[0007] An improved method for blade handling aboard a vessel is defined in appended claim 1. The method may in particular be carried out aboard an installation vessel. In particular, the method of the invention may comprise providing on a vessel, a blade rack arrangement configured to accommodate more than one blade, the rack arrangement comprising at least a root rack and a tip rack, wherein the root rack and tip rack between them define a blade support plane; and providing a jack acting between the vessel and one of the root or tip rack; and raising or lowering one of the root or tip rack aboard the vessel by means of the jack to thereby move the blade support plane through an elevation angle. The jack may comprise any suitable drive for raising or lowering a heavy bulky load such as a tip or root rack loaded with blades. The jack may preferably be powered. A suitable drive element for a jack may be a hydraulic drive. By raising or lowering a root or tip rack aboard a vessel by means of a jack, to thereby move a blade support plane through an elevation angle, a substantial improvement in the transportation configuration can be achieved using simple means. Increased safety and reduced costs can thereby result, while at the same time preserving the advantages of existing blade loading and unloading arrangements into or out of a blade rack arrangement. The method of the invention may give rise to numerous potential advantages. For example, it ensures that blades may be stowed on board in a different angular orientation than the orientation in which they are loaded or unloaded. It also ensures that a stowage angle of the blades can be selected, according to criteria such as vessel type or expected water, sea or weather conditions. In other words, it can ensure blade stowage optimisation independently of certain blade loading and unloading considerations. The method also enables a maximisation of the use of limited space aboard a vessel, even allowing for transportation of more blades on a given deck space or height. The invention further allows the provision of lower, smaller spacer frame arrangements thereby saving expense.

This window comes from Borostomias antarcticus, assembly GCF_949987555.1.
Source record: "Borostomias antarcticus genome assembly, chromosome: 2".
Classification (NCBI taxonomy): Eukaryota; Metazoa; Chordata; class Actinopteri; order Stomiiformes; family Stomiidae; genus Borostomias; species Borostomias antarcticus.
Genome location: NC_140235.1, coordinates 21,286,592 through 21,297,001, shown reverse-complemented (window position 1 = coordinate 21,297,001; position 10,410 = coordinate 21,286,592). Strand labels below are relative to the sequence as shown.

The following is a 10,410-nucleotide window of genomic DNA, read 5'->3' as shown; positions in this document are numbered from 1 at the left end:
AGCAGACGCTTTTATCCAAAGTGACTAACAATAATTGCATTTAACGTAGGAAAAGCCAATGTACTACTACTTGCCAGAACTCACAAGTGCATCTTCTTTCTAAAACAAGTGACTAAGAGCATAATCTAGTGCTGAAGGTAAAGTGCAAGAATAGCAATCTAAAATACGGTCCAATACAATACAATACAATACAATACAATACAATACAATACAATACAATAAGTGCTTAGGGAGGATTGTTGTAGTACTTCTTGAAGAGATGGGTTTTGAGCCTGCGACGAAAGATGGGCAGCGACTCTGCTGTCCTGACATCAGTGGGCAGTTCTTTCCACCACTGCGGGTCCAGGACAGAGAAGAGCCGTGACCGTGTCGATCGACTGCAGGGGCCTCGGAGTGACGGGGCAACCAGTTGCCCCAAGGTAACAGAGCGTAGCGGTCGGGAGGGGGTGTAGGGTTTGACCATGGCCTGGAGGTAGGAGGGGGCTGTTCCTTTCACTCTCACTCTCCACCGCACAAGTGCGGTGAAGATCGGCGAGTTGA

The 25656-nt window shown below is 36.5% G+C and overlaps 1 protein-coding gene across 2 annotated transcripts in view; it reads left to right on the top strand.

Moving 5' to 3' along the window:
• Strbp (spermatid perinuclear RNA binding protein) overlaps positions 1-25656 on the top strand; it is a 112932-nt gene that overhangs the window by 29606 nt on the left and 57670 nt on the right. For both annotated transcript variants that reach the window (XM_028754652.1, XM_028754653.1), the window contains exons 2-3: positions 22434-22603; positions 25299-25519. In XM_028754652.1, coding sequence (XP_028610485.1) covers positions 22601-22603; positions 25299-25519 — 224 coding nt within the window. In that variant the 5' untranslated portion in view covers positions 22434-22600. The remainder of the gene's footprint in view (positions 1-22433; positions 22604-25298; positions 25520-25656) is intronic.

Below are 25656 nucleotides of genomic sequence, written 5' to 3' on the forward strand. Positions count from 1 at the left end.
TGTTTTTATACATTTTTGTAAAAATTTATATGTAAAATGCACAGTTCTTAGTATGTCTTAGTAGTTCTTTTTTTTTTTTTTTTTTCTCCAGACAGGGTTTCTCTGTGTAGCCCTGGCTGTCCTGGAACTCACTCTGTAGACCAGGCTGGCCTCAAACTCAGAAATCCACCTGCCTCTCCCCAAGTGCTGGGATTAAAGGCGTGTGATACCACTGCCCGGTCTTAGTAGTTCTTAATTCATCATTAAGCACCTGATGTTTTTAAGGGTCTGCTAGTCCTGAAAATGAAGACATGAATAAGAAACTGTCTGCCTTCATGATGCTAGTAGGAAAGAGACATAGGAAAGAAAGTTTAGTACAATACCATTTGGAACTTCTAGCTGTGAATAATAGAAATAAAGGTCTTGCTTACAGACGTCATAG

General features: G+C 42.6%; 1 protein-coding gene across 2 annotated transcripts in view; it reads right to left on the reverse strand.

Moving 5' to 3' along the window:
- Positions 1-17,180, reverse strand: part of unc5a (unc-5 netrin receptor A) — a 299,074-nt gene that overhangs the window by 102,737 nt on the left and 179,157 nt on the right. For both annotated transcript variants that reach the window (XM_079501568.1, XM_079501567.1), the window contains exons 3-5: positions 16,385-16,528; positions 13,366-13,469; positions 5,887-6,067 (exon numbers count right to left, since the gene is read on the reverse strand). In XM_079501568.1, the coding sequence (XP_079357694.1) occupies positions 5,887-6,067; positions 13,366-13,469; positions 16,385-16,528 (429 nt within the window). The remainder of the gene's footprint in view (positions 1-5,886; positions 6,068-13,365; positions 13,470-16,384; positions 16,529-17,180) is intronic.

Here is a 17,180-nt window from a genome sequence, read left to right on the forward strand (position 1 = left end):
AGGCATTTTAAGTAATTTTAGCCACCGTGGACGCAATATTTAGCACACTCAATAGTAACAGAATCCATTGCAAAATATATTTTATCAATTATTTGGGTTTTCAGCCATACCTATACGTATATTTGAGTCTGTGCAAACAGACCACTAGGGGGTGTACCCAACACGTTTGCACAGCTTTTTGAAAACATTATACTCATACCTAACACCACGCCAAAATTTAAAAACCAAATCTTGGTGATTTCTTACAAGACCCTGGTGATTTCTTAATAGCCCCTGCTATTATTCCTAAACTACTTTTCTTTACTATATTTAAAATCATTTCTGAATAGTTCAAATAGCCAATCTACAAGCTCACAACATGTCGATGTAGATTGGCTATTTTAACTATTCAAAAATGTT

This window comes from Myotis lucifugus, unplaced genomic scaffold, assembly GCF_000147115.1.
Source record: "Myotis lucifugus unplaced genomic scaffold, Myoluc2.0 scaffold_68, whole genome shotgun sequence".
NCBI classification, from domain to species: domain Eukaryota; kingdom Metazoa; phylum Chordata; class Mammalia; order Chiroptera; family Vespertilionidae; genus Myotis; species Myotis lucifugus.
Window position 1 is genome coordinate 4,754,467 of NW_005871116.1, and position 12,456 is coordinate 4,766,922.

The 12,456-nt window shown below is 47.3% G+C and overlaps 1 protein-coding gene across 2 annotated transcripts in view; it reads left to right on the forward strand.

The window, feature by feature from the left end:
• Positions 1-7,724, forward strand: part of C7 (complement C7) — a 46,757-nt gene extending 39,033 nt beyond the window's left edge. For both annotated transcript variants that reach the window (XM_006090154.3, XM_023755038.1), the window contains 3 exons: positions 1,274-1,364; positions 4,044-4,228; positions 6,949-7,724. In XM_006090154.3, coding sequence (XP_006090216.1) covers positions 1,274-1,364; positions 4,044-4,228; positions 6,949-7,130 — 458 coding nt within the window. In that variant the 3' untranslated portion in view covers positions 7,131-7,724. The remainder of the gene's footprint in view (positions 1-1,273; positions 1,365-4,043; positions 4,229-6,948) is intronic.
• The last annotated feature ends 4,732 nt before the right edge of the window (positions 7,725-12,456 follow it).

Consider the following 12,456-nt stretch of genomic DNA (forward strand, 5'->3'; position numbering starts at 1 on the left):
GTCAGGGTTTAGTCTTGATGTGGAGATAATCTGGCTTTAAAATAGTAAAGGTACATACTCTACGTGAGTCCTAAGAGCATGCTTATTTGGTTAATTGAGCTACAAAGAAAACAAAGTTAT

[0008] Further preferred method features are defined in subclaims 2-8.

[0009] In an optional, preferred aspect of the invention, the other one of the root or tip rack is substantially not raised or lowered. Accordingly, the invention may encompass raising or lowering a tip rack while maintaining the root rack substantially unmoved in relation to the loading deck. Conversely, the root rack may be raised or lowered while the tip rack is maintained substantially unmoved in relation to the loading deck. In a further optional aspect, the root or tip rack which is maintained unmoved, may preferably be positioned atop a static base frame, supported at a height above a loading deck of said vessel. Accordingly, one effect of raising a moveable one of a tip or root rack in relation to a static base frame at an opposite, facing rack is to cause the tip of any blade supported in the relevant rack arrangement to be raised to a level higher than the height of the static base frame above the loading deck. More particularly, the clearance height between the water surface outboard said vessel and the tip of a blade in a blade rack arrangement aboard said vessel will be greater or significantly greater than the base frame height above the vessel deck. Moreover, since the blade support plane is thereby inclined, the clearance between a blade and the water surface outboard the vessel progressively increases along the blade length to its tip. Advantageously therefore, the present invention may lend itself to the safe handling and transportation of longer blades. Inclination of the blades makes blade length independent from required spacer frame height.

[0010] In a further optional aspect, each tip or root rack may be comprised of one or more columns of root or tip frame elements, wherein each such column of may comprise one or more frame element. In particular, each frame element is preferably configured to support a respective root or tip portion of a single blade. Preferably, a root or tip rack comprises multiple stacked frame elements in a column. Still further optionally, each root or tip frame element may be separably connectable to one or more adjacent frame elements in said root or tip column. In embodiments, the frames may be configured to allow secure, separable lateral connection between columns of frame elements. The frame elements are preferably stackable in a modular configuration to create stacked columns of different frame heights depending on the number of blades to be loaded in any rack arrangement. One or more columns of stacked root or tip frames may be described as a root or tip rack. A root or tip rack may thus comprise one or more columns of stacked frames, arranged side by side. A rack arrangement may in particular comprise a tip rack and a facing root rack.